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Re: A FAQ regarding defrag and permissions of nonadmin files?
Brian Dessent wrote:
> Gmane User wrote:
>> I'm defragging the whole disk, so I need the defragger to be able
>> to access all files from whatever account it runs under.
> I've never had any problem doing that without having to specifically
> loosen any ACLs.
Let's make sure we're comparing the same situation. I've used bash to
explicitly change permissions to go-rwx for most of my files. This is
on a nonadmin account. This is what chokes the defragger. Do you
have the same circumstance?
>> About defragging as a service,
>> http://support.microsoft.com/kb/120929 says that the System account
>> has no more permissions than an admin account.
> I use O&O Defrag, it runs as a service as NT AUTHORITY\SYSTEM, and
> it defrags all my Cygwin files just fine without needing to set any
> special permissions. It has been the same way with every other
> defrag program I've used too.
>> About defragging on boot-up, JkDefrag does this too, but still
>> needs an account to run under. Is it possible for a defrag (or a
>> process) to run not under any account? That is, does Ultra
>> Defragmenter actually do this? Ultra Defragmenter would have been
>> my first choice, except that I ran into this caveat:
> At the point where UltraDefrag runs only the kernel and drivers have
> loaded, the Win32 subsystem and the SAM do not even exist yet --
> this is the whole point of doing it that early in the process, so
> that things like the registry hives are not yet open and locked. So
> I think this runs in the absence of any user context. And even when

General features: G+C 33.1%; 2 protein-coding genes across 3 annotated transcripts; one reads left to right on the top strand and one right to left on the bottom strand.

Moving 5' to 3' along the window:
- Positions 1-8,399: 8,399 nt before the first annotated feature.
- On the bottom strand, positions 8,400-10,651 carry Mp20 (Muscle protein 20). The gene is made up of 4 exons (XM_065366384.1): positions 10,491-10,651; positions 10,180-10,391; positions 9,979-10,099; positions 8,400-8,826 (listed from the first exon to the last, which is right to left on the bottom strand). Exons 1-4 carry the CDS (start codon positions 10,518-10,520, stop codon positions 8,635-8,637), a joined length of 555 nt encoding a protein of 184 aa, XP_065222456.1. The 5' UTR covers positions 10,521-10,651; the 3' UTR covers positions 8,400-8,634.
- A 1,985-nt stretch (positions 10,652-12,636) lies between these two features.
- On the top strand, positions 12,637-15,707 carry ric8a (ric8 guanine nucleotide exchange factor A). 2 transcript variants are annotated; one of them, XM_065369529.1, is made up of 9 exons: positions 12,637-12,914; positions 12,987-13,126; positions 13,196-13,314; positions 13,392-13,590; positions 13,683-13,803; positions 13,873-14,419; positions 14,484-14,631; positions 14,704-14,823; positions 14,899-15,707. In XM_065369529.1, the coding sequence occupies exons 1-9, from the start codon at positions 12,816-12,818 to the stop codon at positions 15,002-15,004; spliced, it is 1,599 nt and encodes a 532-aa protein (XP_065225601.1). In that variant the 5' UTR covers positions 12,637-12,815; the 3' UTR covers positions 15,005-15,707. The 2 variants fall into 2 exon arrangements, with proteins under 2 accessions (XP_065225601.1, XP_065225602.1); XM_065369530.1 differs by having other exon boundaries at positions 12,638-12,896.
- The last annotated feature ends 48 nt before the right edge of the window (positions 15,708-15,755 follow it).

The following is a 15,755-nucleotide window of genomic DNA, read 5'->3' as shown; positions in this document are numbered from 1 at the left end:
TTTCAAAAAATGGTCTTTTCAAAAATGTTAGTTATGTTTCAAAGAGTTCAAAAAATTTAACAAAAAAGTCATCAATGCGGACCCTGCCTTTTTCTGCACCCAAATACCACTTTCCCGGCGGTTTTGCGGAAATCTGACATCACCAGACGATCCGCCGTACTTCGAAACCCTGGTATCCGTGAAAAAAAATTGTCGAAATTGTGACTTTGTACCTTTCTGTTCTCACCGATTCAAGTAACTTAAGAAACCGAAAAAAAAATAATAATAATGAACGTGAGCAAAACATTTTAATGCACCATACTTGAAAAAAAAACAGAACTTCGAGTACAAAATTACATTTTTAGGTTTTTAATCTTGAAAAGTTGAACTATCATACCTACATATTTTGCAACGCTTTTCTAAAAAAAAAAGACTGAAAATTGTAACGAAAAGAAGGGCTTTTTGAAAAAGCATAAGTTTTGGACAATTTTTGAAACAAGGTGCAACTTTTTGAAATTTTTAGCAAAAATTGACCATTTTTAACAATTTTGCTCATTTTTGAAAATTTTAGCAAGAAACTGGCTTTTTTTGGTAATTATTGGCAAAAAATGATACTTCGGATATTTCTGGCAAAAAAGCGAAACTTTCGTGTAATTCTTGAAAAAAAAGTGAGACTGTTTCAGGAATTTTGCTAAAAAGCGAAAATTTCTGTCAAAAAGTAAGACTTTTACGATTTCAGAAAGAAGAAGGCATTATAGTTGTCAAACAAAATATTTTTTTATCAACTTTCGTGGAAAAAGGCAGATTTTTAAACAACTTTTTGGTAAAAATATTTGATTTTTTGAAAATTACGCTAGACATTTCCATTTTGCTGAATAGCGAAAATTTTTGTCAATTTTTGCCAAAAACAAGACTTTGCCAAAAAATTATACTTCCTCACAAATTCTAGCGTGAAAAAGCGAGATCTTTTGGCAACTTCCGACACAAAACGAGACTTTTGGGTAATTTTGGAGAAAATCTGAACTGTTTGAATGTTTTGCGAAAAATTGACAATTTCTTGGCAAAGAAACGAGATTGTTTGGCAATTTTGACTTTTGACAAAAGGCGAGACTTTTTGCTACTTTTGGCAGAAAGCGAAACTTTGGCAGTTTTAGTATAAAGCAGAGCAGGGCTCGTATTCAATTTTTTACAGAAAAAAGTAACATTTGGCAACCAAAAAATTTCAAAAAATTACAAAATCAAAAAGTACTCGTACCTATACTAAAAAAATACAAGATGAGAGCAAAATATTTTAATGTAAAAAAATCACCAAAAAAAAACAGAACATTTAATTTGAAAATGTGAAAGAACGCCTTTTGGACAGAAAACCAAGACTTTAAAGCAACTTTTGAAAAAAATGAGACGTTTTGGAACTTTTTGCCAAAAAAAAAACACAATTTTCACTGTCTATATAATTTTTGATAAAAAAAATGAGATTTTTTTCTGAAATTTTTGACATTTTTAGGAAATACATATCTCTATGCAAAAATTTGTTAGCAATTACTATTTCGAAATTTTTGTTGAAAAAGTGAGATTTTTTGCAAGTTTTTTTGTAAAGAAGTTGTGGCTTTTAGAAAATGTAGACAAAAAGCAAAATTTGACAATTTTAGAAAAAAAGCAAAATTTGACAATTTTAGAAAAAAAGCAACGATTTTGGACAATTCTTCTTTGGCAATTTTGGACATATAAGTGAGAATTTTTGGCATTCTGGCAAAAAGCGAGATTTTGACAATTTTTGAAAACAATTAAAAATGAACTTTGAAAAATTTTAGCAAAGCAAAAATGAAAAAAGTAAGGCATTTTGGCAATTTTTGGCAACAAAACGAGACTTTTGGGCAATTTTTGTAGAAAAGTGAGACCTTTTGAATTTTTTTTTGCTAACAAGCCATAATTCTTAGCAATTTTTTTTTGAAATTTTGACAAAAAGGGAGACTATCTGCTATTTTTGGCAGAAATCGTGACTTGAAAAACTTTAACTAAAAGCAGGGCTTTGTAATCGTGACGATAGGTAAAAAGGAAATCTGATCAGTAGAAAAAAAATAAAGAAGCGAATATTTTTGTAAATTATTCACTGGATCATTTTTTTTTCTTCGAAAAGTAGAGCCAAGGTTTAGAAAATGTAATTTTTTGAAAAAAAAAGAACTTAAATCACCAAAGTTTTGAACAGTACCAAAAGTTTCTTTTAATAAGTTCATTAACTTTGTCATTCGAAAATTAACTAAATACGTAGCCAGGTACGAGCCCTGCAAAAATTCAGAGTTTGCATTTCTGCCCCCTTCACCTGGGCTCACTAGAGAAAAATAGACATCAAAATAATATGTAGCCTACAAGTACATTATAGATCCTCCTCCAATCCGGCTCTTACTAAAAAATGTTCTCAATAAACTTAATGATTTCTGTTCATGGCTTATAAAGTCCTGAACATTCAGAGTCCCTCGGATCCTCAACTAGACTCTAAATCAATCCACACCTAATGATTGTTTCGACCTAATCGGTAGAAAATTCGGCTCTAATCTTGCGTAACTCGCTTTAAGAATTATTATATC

> doing a normal defrag, UltraDefrag does the actual processing in
> kernel mode as a driver and at that level there are no access
> restrictions whatsoever.
Hmm. That raises questions in my feeble mind. I wonder why JkDefrag
requires the specification of a user account for the boot-up defrag.
Anyway, I will try Ultra Defragementer. Thank you for the reassurance
and explanation below. I have my fingers crossed. Actually, I'll try
a boot-time defrag with JkDefrag first. But Ultra is next, if the same
>> I described in my original post the barriers to ghosting in my
>> obsolete system, so I'm reticent to experiment with developmental
>> defraggers until they built up a bit of a track record. This
>> decision has more to do with safety than how well the algorithm may
>> be coded up.
> Keep in mind that all of these things are using the same code for
> the heavy lifting of actual defragmentation. That is implemented in
> the NTFS.SYS filesystem kernel driver; none of the tools actually
> touch the raw disk, they just send an IOCTL to the filesystem
> telling it to move a file extent from A to B. The only thing that
> differs is the high level algorithm that decides what goes where,
> but none of them do the actual moving. The risk of data loss
> therefore is more or less constant and does not depend on which tool
> is being used, as I see it.
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